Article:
Violence against women
Family violence including intimate partner homicide
Kate conducts research in the area of family violence, legal responses to lethal violence, youth justice and the effects of homicide law and sentencing reform in Australian and international jurisdictions. This research is undertaken with a key focus on issues relating to gender, constructions of responsibility and justice.
Kate has demonstrated through her work that men who killed their partners were avoiding a murder conviction by claiming the partial defence of provocation. Her research provided evidence that led to reform of the law in several Australian jurisdictions.
“There is now widespread recognition that family violence is a national problem,” says Kate, who is one of three Monash researchers tasked by the Victorian government to advise in the fight against family violence. Kate was appointed by the Special Minister to the Victorian Government’s Expert Advisory Committee on Perpetrator Interventions.
Kate is also a proactive communicator of her research findings, and is very active in writing opinion editorials for media outlets such as the Sydney Morning Herald, The Age and The Guardian.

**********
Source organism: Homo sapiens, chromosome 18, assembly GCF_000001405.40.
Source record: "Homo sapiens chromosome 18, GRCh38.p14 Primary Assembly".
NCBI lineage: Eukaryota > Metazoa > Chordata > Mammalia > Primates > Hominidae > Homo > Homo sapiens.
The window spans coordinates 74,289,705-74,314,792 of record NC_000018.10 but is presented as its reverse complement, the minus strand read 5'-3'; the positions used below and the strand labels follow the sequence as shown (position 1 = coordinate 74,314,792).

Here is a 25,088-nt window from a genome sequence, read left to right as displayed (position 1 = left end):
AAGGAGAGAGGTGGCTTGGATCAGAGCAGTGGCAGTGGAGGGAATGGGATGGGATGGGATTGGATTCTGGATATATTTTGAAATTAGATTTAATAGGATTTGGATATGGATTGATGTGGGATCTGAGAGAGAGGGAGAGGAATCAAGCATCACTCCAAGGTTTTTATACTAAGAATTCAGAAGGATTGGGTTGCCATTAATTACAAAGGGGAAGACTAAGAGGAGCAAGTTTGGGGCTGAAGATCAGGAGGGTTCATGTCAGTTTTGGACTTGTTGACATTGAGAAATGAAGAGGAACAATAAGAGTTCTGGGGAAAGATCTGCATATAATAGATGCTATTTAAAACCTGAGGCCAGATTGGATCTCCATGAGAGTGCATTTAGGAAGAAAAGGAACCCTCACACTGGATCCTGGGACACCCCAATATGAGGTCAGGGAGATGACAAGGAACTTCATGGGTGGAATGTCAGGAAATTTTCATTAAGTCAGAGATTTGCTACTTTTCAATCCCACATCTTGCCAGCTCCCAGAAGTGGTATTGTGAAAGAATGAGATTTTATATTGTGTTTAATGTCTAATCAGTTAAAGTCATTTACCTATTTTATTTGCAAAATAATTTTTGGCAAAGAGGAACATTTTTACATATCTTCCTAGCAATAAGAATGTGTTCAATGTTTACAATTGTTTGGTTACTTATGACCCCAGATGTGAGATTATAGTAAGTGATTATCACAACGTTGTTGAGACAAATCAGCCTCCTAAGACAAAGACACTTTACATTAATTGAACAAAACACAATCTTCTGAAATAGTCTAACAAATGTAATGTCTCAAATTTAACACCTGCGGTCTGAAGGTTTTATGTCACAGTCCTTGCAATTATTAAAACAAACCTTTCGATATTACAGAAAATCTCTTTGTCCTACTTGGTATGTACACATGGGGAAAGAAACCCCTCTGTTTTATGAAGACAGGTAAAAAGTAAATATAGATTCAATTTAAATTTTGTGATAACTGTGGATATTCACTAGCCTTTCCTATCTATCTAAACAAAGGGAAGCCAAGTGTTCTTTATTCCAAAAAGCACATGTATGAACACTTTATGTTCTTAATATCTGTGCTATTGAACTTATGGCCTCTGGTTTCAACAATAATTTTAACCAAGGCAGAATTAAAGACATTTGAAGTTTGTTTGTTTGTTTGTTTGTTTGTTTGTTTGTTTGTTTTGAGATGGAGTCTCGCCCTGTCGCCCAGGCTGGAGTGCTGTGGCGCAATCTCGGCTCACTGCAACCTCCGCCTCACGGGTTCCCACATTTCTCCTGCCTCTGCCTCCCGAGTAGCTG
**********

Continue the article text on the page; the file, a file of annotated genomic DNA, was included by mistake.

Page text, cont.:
Kate Fitz-Gibbon's Articles
Murder in the family
The killing of a parent by his or her child is a relatively uncommon form of family violence. We need to know much more about it to prevent it.
All talk, no action on family violence
The Turnbull government's budget has failed to match its expressed desire to take violence against women seriously.
Tackling intimate partner homicide
At least one woman a week is killed by a man in Australia. A new research project aims to find pathways to prevention.
Anti-terrorist centre needs focus on family violence too
The Victorian centre's effectiveness will be muted unless it includes experts on violence against women.
Media's key role in the wake of child detention abuses
Until the federal government consistently upholds its obligations over youth justice abuses, the media must hold systems to account.